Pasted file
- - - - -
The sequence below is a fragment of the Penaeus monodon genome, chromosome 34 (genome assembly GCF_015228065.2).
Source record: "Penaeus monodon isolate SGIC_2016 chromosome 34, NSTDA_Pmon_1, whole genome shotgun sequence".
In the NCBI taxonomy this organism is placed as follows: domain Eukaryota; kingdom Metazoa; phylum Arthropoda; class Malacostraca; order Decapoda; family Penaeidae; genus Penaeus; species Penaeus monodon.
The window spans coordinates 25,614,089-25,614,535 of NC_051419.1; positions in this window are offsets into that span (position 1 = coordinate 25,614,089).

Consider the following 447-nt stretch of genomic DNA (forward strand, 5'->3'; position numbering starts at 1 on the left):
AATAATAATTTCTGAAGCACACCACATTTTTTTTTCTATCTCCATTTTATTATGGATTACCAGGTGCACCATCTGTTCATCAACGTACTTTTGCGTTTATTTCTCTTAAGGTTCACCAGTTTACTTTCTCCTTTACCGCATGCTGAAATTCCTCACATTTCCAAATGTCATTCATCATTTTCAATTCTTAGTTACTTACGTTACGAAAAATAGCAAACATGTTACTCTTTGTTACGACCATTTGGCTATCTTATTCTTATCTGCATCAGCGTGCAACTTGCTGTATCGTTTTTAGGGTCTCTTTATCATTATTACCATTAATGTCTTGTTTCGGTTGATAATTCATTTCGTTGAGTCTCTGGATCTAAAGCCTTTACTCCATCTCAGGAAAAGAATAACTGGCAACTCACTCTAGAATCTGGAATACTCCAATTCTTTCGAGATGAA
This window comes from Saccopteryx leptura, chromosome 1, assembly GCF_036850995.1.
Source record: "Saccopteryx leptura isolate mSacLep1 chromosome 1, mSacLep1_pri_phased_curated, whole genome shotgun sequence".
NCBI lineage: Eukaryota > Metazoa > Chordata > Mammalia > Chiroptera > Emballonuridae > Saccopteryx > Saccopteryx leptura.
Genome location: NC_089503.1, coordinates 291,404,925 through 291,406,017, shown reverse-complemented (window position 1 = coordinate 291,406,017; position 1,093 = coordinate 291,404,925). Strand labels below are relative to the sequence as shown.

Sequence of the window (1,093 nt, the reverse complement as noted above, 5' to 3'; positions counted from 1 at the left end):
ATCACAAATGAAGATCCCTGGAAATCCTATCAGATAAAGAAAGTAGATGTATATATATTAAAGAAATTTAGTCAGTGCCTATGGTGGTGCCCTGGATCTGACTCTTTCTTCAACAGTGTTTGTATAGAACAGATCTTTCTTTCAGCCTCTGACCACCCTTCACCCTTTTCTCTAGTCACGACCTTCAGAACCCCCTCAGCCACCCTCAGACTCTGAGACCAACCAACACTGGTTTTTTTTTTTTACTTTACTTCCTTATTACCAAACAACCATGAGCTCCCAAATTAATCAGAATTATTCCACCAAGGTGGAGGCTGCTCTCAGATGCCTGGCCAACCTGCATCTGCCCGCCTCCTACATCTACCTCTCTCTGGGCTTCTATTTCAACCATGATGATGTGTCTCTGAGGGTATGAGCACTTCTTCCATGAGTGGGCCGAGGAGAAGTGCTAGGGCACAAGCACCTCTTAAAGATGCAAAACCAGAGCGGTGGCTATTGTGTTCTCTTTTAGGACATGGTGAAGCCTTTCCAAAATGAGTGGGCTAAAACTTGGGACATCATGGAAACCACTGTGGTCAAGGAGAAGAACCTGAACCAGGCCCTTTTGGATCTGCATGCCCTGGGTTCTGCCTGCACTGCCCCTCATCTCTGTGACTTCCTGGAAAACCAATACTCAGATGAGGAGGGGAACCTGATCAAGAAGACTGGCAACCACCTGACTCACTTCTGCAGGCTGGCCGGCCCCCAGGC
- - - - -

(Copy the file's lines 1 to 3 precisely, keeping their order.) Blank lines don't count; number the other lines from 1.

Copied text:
The sequence below is a fragment of the Penaeus monodon genome, chromosome 34 (genome assembly GCF_015228065.2).
Source record: "Penaeus monodon isolate SGIC_2016 chromosome 34, NSTDA_Pmon_1, whole genome shotgun sequence".
In the NCBI taxonomy this organism is placed as follows: domain Eukaryota; kingdom Metazoa; phylum Arthropoda; class Malacostraca; order Decapoda; family Penaeidae; genus Penaeus; species Penaeus monodon.